Pasta

The Pasta segment consists of American Italian Pasta Company (AIPC), which Ralcorp acquired on July 27, 2010. Net sales in fiscal 2011 were up $476.0 million from last year primarily as a result of ten additional months of results in the current year. Comparing only the corresponding two-month periods of each year, base-business net sales increased 13% due to higher net selling prices (in response to rising raw material costs) which more than offset a 4% base-business volume decline. Retail sales volume was down 3% due to declines in domestic and international private-brand products as well as branded products. Last year, AIPC exited certain geographic markets where the brands were underperforming the market and shifted focus to private-brand products. Institutional volumes declined 8%, primarily as a result of lower ingredient sales (which have a significantly lower margin than other sales categories). For the full year ended September 30, 2011 compared to the full year ended September 30, 2010 (including the pre-acquisition period), net sales were up 2% despite 3% lower volumes due to improved net selling prices.

 

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Segment profit was up $104.5 million, primarily due to the additional ten months of results in the current year compared to the prior year. For the comparable two-month periods of each year, base-business segment profit increased 20% driven by improved net selling prices (compensating for increased raw material costs), lower freight costs, and lower manufacturing costs, partially offset by significantly higher raw material costs (primarily durum and semolina wheat).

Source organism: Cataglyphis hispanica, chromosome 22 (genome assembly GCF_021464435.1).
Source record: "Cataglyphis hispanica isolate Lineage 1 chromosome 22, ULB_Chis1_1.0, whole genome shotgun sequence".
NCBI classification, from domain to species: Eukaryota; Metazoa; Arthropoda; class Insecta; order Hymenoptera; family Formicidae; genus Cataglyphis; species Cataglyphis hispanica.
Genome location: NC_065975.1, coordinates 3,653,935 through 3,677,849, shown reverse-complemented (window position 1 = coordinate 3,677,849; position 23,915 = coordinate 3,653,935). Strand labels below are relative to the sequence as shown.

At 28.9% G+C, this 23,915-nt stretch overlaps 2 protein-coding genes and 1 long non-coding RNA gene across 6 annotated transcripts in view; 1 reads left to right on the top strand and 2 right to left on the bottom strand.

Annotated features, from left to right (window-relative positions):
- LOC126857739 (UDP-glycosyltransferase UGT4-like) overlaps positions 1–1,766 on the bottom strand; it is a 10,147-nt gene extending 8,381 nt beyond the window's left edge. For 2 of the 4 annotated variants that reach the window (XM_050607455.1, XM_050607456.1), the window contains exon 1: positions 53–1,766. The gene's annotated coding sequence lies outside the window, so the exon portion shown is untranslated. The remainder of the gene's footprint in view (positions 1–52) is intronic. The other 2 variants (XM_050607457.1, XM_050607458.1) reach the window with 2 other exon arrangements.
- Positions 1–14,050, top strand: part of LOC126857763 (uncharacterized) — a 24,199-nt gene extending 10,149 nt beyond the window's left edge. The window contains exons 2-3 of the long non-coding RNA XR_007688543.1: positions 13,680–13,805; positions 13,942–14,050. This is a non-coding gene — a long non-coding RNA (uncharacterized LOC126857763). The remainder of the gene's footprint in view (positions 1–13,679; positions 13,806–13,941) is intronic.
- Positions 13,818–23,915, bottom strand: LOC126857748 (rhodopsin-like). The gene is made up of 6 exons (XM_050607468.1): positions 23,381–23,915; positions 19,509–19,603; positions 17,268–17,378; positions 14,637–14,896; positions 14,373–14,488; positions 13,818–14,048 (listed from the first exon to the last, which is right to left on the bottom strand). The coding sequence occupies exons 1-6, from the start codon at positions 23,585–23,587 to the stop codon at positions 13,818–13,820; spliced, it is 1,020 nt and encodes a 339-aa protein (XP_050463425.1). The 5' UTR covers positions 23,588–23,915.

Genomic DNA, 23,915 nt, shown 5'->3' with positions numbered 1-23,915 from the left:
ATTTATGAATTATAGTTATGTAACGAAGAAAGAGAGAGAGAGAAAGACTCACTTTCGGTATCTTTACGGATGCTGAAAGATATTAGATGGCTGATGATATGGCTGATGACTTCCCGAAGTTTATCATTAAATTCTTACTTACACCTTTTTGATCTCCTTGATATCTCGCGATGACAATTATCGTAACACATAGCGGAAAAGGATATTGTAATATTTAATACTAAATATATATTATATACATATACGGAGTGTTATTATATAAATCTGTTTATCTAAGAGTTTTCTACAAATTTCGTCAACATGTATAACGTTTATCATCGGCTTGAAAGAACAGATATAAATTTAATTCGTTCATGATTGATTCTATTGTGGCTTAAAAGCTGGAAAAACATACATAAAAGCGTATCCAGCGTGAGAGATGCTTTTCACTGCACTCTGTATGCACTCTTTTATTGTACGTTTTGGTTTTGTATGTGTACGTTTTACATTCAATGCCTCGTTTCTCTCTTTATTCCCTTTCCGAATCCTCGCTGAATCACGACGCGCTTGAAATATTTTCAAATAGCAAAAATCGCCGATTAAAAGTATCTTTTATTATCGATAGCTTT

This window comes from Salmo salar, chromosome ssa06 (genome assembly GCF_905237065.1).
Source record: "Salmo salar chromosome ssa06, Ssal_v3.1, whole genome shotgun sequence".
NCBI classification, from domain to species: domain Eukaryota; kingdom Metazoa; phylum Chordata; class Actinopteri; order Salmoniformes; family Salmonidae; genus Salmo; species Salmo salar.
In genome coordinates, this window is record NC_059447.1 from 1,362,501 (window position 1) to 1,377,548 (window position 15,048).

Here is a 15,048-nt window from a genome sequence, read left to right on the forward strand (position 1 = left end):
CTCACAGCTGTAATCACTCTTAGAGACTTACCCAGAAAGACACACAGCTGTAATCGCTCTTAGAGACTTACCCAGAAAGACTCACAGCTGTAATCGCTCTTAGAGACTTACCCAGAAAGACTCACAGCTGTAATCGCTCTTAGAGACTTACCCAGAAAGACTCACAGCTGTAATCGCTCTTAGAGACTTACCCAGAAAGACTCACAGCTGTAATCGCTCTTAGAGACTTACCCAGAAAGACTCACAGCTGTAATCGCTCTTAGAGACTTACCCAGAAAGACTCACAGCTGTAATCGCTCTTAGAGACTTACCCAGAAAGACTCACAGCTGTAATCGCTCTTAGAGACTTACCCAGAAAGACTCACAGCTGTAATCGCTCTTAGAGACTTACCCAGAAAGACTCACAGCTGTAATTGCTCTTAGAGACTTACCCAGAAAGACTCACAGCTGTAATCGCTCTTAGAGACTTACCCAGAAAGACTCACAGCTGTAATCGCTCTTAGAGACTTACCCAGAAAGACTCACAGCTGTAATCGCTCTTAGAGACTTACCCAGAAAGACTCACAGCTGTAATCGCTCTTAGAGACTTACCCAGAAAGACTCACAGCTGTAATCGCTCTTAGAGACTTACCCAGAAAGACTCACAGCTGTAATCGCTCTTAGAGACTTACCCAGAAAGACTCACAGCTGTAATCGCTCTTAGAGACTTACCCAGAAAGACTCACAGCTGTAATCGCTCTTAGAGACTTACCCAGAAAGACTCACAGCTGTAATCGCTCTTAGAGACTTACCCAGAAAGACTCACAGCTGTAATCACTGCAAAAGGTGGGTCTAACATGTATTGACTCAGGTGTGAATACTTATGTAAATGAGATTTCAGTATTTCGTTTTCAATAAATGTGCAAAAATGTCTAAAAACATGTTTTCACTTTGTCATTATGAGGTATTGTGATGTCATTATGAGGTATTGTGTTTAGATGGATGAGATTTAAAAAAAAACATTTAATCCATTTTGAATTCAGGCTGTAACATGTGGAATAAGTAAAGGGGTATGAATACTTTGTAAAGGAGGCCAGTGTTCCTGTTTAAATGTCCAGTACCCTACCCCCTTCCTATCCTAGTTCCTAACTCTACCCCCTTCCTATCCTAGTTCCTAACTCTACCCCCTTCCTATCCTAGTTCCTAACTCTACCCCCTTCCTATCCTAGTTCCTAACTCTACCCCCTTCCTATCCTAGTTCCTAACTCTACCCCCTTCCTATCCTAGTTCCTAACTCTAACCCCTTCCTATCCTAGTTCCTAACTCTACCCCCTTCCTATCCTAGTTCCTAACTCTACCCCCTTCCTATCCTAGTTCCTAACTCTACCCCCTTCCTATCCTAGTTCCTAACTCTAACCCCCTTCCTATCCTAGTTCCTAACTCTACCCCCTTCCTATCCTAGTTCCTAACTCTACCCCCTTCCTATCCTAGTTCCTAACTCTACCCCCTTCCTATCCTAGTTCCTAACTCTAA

LIQUIDITY AND CAPITAL RESOURCES

Historically, we have funded operating needs by generating positive cash flows through operations. We expect to continue generating operating cash flows through our mix of businesses and expect that short-term and long-term liquidity requirements will be met through a combination of operating cash flows and strategic use of borrowings under committed and uncommitted credit arrangements. To help ensure sufficient liquidity, we continue to monitor market events and the financial institutions associated with our credit facilities, including monitoring credit ratings and outlooks, capital raising and merger activity. The following tables show recent cash flow and capitalization data, which is discussed below.

 

     Year Ended September 30,  
     2011     2010     2009  
(dollars in millions)                   

Cash provided by operating activities